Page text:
COVID-19 has impacted all industries around the world, but confidence in UK technology has remained resolute. The CWJobs Confidence Index 2020, an annual research report studying the thoughts and feelings of UK IT professionals, was carried out in April, at the height of the coronavirus outbreak. The research showed that 81 per cent of respondents were confident in the current state of the tech industry, just 8 per cent lower than 2019.
Confidence in the industry may remain reasonably robust, but the effect of COVID-19 on the IT job market, specifically, has still been felt. According to the Recruitment and Employment Confederation (REC), the number of job adverts in the UK dropped from 1.78 million in March to 1.27 million in May, resulting in an unusually large talent pool compared to the UK norm.
However, the market has already begun to absorb much of the excess talent. The REC’S Jobs Recovery Tracker has recorded month-on-month gains in job listings since May, with a particular surge in adverts seeking IT professionals. The crucial role IT workers have played in enabling companies to adapt to remote working is likely to continue to bolster the resilience of the tech job market in the “new normal”.
“Tech was vital in enabling that sudden shift to working from home, which has changed the way many people within organisations view the IT department,” says Dominic Harvey, commercial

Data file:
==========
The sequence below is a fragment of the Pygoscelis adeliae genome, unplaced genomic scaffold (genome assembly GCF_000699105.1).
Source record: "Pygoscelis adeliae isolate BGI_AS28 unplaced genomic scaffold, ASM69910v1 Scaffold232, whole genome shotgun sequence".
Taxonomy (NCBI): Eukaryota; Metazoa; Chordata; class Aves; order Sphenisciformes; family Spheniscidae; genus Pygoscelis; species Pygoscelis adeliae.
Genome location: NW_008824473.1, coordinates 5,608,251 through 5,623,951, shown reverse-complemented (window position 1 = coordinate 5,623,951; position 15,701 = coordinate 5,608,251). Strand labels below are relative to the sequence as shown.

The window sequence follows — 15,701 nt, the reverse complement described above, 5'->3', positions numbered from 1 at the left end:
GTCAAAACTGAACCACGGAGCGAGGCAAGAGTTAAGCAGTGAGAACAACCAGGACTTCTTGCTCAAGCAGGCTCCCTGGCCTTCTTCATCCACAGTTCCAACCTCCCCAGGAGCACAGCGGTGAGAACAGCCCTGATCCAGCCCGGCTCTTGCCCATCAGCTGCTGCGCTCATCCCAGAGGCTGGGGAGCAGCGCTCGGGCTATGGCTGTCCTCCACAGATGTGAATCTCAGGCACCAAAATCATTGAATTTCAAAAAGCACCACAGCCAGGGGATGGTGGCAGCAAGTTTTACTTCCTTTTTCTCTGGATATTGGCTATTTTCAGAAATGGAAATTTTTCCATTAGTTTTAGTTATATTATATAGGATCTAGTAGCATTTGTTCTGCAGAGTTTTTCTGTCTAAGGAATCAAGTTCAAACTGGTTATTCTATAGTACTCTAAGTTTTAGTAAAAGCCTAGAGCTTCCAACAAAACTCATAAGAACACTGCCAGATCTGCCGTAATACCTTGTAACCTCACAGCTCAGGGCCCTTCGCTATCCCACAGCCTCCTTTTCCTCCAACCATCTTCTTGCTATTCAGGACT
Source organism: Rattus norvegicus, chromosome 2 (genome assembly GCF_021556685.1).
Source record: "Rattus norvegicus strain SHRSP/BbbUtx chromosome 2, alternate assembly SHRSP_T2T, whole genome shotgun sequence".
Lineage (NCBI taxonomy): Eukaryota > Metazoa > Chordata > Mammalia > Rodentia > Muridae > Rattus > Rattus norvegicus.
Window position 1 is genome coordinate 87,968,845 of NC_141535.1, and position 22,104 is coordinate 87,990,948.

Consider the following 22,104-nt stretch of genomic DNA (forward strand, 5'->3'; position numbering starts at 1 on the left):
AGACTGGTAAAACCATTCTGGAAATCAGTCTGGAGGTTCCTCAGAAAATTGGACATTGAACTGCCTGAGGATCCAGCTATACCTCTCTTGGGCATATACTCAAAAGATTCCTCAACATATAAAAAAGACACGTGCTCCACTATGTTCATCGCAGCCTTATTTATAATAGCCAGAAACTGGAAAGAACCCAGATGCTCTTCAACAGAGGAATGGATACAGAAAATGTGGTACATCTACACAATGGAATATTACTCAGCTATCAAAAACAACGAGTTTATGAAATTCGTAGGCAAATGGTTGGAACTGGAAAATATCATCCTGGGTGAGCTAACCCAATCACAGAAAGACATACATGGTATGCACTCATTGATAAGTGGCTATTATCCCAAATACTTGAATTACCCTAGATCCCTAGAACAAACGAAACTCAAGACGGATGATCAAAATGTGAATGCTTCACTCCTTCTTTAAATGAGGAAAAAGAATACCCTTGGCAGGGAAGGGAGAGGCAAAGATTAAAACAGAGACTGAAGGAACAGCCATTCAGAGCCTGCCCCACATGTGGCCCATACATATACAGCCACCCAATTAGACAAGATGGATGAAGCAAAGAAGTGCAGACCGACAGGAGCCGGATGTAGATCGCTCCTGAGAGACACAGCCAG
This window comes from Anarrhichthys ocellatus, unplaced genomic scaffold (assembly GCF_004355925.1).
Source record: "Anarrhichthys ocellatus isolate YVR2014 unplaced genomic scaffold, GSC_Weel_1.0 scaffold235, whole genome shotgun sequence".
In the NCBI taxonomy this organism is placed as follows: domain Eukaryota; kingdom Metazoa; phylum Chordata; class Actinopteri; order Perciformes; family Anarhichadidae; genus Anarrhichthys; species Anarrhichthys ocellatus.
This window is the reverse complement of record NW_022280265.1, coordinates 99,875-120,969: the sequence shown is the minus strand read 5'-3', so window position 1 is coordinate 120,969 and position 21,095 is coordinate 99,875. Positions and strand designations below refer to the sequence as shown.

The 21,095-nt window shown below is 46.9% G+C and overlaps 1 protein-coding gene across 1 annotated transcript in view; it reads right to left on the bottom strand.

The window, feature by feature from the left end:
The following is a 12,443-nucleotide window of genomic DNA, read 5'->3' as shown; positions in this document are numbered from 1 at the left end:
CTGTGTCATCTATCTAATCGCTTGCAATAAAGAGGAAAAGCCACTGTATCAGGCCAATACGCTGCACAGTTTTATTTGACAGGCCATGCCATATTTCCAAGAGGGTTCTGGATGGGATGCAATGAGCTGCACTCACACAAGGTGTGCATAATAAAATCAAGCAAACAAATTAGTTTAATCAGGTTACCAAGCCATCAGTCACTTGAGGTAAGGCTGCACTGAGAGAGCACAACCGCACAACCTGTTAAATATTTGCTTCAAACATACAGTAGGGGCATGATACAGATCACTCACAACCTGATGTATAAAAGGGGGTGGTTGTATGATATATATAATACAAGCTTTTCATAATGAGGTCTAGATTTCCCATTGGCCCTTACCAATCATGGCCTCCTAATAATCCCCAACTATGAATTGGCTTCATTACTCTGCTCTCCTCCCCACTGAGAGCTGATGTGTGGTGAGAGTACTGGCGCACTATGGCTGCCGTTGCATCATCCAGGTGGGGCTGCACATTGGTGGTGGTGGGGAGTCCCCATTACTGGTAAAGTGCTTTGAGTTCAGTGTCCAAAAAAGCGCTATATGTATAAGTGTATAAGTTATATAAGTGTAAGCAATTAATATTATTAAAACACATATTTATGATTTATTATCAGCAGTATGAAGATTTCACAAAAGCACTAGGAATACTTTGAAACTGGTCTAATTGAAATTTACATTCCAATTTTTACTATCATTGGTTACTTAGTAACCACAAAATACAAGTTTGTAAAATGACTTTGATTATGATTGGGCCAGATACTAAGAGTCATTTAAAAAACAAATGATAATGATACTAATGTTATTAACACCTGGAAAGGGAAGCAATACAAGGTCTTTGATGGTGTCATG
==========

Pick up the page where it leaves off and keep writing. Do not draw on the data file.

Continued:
director at CWJobs. “Tech professionals really proved their worth, so much so that in the CWJobs Confidence
Index 2020 almost half of IT leaders said they expect to have their budgets increased in the next year. Despite the insecurity COVID-19 brings, many IT leaders will be pushing for more resources to ensure their systems are secure and can work remotely.”
As rising IT budgets and an amplified dependency on technology in an age of more home working create greater demand for tech talent, the UK’s digital skills gap will widen further. The CWJobs Confidence Index 2020 identified IT support, cybersecurity and cloud as the top skills needed to succeed in the current tech industry.
CWJobs saw the number of applications for specific sub-disciplines, such as software development and support, nearly double in Q2. Meanwhile, skills related to artificial intelligence and the internet of things will only be more sought after in the coming years as organisations continue to embrace such technologies to power their digital transformation.
Accumulating the best tech talent when the job market is suffering from a digital skills shortage is no easy feat, but it is crucial to companies succeeding in an increasingly competitive and challenging business landscape. Doing so means establishing the right balance between not just attracting tech professionals, but also upskilling.
“People in tech like to be in a company that’s driving forward, not stagnating,” says Harvey. “If you are really pushing innovation and creating a culture of ideas, that encourages people to join you because they feel like they can be part of the solution. Promoting a strong career in technology also applies to retraining and upskilling opportunities, while customised learning and development are key to retaining top talent. Companies should, therefore, invest in ongoing training to inspire commitment.
“Organisations need to rethink how they create and share job ads to attract the right candidates. Recent research among CWJobs candidates shows salary, location and required skills are the most important elements they want to see. Meanwhile, when companies really advocate for UK tech, we find it’s a great way to attract and retain top talent. As IT emerges from the pandemic, as one of the most resilient sectors, a strong attraction and retention strategy in this area is crucial to long-term business success.”
For more information please visit cwjobs.co.uk/recruiters/confidence-index-2020